Service Fabric – KeyValueStoreReplica (2)


In the previous post we started the top bottom journey into the Service Fabric actor model. The very last step was encountering KeyValueStoreReplica that provides persistence capabilities for persisted actors. Today, we’ll review the capabilities of this distributed, associative data storage.


The first and quite interesting attribute of KeyValueStoreReplica is its transactionality. You can open a transaction by calling a regular CreateTransaction method and later on commit it with CommitAsync like in the following example.

using (var tx = replica.CreateTransaction ())
  // do something
  var seqNumber = await tx.CommitAsync()

This is the way actors ensure that all the states are stored atomically. No partially stored state, it’s all or nothing.

As you probably noticed, there’s a sequence number that is returned when a transaction is committed. We’ll get back to it shortly.

Key Value store

KeyValueStoreReplica is a key value store. Although it’s transactional as we saw above, it can store only binary payloads accessed by string keys. You can easily:

  • Add / TryAdd
  • Update / TryUpdate
  • Remove / TryRemove
  • Get / TryGet

a value by passing the ongoing transaction (you can’t do anything without an active transaction), the key and the value when needed. See the following example:

using (var tx = r.CreateTransaction ())
  r.Add (tx, "key1", new byte[] {1,2});
  r.Update (tx, "key2", new byte[] {3,4});
  var seqNumber = await tx.CommitAsync()

There’s an additional parameter that you can pass to all the methods changing data. It’s a sequence number.

Sequence number

The sequence number is simply an optimistic concurrency marker. Once you retrieve it either by getting it with data when Getting value or obtain it from a committed transaction, you can use it to Update or Delete values conditionally. If between your first call that resulted in obtaining the sequence number and the second used for Update or Delete something changed any value accessed in the second transaction it will fail.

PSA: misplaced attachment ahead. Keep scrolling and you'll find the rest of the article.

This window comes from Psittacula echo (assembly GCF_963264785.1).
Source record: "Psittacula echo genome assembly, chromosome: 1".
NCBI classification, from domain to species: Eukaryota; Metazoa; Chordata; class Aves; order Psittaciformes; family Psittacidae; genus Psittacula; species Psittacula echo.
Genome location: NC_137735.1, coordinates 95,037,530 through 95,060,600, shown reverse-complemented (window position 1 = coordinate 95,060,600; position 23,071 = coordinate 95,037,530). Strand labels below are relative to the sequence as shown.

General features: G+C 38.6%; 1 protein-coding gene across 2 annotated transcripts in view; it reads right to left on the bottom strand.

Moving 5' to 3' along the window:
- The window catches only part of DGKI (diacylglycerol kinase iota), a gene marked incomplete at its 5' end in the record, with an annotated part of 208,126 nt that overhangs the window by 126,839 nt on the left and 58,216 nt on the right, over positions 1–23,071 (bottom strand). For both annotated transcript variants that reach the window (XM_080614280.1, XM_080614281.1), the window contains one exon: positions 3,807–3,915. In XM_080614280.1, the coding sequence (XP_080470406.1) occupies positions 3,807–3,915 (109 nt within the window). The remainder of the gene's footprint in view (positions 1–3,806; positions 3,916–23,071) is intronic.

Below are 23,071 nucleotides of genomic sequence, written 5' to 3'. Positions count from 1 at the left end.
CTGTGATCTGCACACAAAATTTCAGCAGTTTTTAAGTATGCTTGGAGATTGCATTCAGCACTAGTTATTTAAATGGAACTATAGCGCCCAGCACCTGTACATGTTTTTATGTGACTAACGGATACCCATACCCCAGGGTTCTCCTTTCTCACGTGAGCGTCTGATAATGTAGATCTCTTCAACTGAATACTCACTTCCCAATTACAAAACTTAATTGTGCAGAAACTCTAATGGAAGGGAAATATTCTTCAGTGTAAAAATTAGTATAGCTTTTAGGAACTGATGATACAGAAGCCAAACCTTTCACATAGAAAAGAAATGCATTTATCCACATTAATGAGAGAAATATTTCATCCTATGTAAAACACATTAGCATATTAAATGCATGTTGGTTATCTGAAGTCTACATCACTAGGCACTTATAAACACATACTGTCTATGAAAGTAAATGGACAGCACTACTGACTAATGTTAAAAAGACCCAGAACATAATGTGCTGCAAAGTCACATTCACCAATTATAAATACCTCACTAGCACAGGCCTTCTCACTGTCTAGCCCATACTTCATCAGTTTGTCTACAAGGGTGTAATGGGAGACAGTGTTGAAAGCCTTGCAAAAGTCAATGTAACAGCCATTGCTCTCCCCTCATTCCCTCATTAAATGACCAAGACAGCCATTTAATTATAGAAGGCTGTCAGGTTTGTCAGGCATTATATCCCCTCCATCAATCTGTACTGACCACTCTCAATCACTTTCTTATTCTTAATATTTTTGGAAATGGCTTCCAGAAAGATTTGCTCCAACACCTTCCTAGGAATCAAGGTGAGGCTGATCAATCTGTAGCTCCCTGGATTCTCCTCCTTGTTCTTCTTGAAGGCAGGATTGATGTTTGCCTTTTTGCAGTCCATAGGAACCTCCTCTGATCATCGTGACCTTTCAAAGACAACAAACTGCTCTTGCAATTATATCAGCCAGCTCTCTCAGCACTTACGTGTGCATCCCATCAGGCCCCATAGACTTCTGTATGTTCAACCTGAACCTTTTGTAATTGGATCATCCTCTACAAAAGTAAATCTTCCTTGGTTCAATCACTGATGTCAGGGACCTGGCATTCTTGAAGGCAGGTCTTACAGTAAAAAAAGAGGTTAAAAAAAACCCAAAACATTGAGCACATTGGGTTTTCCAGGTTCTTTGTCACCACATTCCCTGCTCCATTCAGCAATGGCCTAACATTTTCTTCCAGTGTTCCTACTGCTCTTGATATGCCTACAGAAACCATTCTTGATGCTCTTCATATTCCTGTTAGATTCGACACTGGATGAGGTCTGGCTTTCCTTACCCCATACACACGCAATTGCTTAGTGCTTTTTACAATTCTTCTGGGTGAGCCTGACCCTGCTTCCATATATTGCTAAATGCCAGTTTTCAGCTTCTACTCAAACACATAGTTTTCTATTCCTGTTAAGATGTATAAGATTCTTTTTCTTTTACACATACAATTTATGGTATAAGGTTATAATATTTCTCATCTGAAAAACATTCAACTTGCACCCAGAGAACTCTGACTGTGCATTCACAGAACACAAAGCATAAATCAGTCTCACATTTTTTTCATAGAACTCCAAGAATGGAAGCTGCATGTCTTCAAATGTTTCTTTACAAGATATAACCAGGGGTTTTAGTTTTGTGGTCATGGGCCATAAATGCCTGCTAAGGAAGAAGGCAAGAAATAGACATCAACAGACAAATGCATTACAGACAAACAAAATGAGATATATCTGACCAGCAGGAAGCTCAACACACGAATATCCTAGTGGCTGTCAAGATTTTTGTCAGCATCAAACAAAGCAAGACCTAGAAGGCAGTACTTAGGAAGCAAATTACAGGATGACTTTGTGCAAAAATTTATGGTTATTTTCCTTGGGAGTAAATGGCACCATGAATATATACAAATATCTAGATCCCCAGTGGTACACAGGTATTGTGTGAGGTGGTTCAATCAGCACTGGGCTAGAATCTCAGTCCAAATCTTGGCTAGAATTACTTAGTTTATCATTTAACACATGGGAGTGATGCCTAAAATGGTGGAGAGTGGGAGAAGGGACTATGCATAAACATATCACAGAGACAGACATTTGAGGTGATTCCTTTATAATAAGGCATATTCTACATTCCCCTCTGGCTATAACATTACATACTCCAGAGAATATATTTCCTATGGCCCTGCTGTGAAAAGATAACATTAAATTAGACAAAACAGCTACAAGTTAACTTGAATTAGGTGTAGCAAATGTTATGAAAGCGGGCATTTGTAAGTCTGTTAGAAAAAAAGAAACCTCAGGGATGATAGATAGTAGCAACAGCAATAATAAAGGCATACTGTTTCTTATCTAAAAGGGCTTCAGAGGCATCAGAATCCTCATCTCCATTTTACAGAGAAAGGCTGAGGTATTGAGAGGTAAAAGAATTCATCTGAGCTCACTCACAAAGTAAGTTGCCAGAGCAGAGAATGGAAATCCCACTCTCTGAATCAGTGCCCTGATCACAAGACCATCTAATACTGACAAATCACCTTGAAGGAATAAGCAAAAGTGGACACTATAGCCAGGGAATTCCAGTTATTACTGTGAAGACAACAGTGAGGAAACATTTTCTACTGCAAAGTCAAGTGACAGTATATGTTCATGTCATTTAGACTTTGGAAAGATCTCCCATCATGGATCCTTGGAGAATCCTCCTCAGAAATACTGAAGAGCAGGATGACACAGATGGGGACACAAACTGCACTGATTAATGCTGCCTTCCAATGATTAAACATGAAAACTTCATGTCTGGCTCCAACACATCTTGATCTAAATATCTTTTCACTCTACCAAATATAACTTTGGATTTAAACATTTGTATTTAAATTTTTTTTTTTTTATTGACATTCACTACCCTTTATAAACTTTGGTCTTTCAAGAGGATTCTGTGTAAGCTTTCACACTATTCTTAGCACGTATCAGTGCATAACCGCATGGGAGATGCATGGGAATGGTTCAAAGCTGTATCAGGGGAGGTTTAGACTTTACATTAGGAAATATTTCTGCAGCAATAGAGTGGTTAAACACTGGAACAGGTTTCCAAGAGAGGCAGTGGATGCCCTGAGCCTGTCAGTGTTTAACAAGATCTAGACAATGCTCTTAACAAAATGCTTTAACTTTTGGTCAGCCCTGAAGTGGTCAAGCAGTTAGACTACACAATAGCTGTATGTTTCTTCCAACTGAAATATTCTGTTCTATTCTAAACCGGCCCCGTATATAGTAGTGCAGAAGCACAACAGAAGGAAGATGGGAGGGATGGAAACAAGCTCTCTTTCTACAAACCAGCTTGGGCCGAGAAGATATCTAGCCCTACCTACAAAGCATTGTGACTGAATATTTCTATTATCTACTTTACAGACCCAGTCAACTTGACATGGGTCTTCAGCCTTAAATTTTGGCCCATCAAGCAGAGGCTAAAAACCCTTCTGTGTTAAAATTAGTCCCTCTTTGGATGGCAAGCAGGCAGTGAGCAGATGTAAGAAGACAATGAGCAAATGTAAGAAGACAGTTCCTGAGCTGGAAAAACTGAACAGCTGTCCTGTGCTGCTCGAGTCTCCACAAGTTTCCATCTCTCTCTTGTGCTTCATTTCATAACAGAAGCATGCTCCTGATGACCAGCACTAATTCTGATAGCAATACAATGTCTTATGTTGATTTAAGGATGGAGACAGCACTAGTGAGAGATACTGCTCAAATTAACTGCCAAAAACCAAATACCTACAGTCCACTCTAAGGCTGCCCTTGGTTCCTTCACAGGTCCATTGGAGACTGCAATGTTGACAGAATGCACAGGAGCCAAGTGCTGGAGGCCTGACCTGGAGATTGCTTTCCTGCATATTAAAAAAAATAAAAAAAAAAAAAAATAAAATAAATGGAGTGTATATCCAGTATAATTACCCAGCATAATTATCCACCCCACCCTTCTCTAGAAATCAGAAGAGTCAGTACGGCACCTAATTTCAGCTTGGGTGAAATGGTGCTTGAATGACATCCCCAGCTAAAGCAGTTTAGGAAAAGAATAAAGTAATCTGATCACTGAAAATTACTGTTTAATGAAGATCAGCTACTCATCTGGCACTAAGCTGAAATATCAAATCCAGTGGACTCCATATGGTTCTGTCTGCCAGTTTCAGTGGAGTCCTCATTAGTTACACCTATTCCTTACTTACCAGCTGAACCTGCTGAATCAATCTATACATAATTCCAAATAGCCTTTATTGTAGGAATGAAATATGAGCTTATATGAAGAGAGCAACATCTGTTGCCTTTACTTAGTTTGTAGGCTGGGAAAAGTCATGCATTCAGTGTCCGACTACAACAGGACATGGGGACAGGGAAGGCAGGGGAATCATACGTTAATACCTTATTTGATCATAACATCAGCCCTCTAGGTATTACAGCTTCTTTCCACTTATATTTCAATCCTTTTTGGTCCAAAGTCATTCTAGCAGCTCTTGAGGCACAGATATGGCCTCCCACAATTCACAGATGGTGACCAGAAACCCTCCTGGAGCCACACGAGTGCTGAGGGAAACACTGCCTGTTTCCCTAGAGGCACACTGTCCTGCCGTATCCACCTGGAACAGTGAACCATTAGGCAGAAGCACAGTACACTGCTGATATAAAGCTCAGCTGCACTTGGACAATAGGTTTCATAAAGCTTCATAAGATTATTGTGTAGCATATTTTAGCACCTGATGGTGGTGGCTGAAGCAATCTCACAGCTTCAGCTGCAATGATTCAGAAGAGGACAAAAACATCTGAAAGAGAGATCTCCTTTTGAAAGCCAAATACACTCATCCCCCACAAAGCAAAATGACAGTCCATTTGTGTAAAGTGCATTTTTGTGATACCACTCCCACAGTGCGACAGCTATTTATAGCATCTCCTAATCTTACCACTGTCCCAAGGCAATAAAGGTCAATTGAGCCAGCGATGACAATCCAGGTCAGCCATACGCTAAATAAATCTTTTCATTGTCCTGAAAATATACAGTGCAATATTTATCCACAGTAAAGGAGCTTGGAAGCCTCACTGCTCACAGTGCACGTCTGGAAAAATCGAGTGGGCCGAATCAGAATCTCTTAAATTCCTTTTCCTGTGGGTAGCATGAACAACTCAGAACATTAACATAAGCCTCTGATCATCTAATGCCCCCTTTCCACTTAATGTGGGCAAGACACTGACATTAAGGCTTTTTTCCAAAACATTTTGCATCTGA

This pattern may lower the need of rereading data every time and simply use the marker returned from the last committed transaction.

Prefix query

Although KeyValueStoreReplica is a key-value store it provides one additional way of querying data instead of getting the values one by one. This feature is called a prefix query. Consider the following example where two values are added with keys that have a common prefix. They can be retrieved in one call and returned as an enumerator

using (var tx = r.CreateTransaction ())
   r.Add (tx, "key1", new byte[] {1,2});
   r.Add (tx, "key2", new byte[] {3,4});
   var enumerator = r.Enumerate(tx, "key");
   // enumerator has: "key1", "key2"


In this blog post we saw that the underlying storage for stateful part of the Service Fabric cluster is much more than a dummy key value store. It is a transactional db, it enables optimistic concurrency and enables a prefix query that with a proper key design can be leveraged to do a lot. But this is a topic for another blog post.

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